Assyrian Christians kidnapped by ISIS inch closer to freedom

A group of kidnapped Christians in Syria might be closer to freedom after ISIS lowered its demands for their release.

Displaced Assyrian Christian are amongst the two thirds of the Iraqi Assyrian population who have fled from ISISReuters

The ransom price for 230 Assyrian believers, who were captured by ISIS in February, has been significantly lowered after it became clear their community could not afford ISIS' demands.

"In the first attempted contact through intermediaries there was talk of an exorbitant request, amounting to $23million to free the Christian prisoners," Syrian Catholic Archbishop Jacques Behnan Hindo told Fides News Agency. This amounted to about $100,000 per hostage.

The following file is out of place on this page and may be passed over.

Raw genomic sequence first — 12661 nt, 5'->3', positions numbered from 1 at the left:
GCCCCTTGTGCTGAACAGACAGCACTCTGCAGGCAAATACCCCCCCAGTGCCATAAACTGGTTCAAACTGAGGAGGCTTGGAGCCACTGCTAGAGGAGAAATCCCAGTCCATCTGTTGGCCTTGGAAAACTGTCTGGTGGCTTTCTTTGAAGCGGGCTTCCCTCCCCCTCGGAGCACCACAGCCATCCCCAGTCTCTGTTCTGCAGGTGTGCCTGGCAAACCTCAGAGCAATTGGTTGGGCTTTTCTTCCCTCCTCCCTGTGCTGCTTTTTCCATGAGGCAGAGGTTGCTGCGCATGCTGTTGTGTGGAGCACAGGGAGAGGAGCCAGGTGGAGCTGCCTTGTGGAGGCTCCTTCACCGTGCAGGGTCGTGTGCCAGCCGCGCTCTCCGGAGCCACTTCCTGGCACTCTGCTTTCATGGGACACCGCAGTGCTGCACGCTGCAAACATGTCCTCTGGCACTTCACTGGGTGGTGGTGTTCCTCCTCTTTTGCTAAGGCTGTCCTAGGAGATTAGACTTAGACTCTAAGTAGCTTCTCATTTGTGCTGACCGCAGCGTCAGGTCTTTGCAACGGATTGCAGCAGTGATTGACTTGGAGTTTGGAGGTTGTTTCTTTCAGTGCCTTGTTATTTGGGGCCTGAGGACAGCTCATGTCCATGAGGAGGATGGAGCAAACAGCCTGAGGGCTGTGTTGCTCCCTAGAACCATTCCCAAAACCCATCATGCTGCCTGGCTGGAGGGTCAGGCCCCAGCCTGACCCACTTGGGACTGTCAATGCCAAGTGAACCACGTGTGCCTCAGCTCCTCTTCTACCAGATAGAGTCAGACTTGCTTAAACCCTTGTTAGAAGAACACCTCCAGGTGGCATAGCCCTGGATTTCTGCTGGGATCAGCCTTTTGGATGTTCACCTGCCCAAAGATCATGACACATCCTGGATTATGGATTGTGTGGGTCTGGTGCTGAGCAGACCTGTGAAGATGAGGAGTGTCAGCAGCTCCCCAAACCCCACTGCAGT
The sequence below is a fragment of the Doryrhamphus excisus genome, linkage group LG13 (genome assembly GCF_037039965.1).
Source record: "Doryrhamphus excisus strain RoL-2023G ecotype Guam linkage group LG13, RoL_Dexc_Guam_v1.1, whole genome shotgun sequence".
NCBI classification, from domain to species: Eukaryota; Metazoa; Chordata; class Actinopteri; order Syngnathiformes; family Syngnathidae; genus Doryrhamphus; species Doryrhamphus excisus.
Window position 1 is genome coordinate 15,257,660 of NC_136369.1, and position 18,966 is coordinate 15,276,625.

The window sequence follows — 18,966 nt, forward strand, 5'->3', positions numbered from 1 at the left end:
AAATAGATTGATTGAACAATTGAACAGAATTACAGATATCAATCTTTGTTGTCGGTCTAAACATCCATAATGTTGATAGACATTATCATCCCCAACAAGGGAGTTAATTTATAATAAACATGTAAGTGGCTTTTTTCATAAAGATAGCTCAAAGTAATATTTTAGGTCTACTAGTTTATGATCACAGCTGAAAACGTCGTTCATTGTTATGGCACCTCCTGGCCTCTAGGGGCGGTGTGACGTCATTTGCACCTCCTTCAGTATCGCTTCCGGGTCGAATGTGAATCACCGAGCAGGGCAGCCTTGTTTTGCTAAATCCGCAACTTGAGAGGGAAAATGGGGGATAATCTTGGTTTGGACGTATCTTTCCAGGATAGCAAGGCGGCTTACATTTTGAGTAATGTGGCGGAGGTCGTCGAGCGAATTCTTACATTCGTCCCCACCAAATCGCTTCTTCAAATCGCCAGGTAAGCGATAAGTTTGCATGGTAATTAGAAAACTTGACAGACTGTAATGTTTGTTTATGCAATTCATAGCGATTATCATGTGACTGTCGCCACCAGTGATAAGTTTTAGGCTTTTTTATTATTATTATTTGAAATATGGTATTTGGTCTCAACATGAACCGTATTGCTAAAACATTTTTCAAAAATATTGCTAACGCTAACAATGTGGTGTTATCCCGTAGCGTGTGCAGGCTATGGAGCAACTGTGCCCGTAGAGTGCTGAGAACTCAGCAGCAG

ISIS is now demanding much less, Hindo added. The difficulty is no longer money, he explained, but the logistics of organising their freedom.

"Now the biggest obstacle regarding the release of our Assyrian brothers is no longer money, but the difficulty of how to organize the phase of liberation," the Catholic Archbishop said.

"Four buses would be needed to release the hostages from the place of their seizure to get them back to Hassaké and avoid any danger of attacks. In any case, it would be a delicate operation, which in some way should be agreed with the Syrian army forces and Kurdish militias, so that everything proceeds smoothly."

It is suspected the Assyrians, who were kidnapped in raids on their villages in the Khabur river valley, are held in ISIS' al-Shaddadi stronghold.

As many as 15,000 Assyrian Christian families are facing danger from ISIS and the ongoing civil war in Syria, one source estimated.